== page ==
In the US, most employers provide employees health insurance benefits. The reasons for this have to do with history and tax law. In World War II, because of wage controls, employers could not bid for scarce employees by offering higher salaries, so they offered other benefits, such as health insurance, instead. Furthermore, employers can deduct employees' health care insurance from their income for tax purposes, while individuals cannot generally deduct what they pay for their own health insurance. This arrangement gives employers, rather than individuals, control over what health insurance options they can choose. It also can even further tilt the balance of power and control over health care to large organizations (large employers) and away from the individuals who actually need the care. Such large organizations may not always make decisions about health care that are best for their individual employees.
One example is an argument that was distributed over two other health care blogs. Medical Rants included a post from Managed Care Matters which argued that "the real issue employers have with health care costs is they have NO sense for their return on the investment. " Thus "what employers SHOULD be thinking about is the demonstrated ability of a health care provider to 'deliver' healthy, fully functional employees and families." Of course, it really is the patient who should be concerned about his or her health care provider's abilities. How a corporate benefits manager could figure out the performance of all employees' health care providers, and then sensibly figure out how to improve them, is unclear. A few comments made this point more eloquently.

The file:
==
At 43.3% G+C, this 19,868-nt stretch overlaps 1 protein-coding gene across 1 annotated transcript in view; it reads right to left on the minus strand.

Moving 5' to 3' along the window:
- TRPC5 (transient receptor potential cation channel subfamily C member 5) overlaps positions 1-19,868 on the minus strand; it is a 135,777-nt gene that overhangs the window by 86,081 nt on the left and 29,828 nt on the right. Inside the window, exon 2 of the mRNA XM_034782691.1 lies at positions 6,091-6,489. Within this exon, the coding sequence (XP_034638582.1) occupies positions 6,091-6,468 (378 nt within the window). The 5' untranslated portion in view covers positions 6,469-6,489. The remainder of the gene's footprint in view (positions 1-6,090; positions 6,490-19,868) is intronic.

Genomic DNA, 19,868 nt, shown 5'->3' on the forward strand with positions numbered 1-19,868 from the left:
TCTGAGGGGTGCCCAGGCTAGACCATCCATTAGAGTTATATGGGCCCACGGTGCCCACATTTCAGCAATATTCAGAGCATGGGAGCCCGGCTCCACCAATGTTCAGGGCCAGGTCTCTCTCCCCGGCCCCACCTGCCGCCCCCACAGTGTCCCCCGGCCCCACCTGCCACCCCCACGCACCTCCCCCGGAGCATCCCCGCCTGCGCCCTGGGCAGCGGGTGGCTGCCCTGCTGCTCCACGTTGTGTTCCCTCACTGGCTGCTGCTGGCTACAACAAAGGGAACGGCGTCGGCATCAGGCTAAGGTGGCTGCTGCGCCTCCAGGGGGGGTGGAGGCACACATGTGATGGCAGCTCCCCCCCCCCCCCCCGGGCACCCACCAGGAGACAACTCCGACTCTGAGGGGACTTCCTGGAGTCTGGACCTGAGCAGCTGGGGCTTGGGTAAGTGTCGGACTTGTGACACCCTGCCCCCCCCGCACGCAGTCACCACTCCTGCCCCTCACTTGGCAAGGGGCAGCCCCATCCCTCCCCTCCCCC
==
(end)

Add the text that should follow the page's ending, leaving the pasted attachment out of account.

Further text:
A more fundamental confusion appears in a story out of Detroit. A local medical benefits administration company, Weyco, Inc. has apparently decided not to hire any new cigarette smokers, and to fire any current employees who refuse to quit. The rationale by the company president, "increasing health care costs were choking his business." I am a strong advocate of quitting smoking, but as the Detroit News editorialist wrote, punishing smoking employees by firing them has surely "gone too far."
Pharmalot, Pharmalittle: Bristol-Myers suffers another setback in oncology - Bristol-Myers Squibb will not pursue accelerated approval for combining its Opdivo and Yervoy medicines as a first-line lung cancer treatment.
21 minutes ago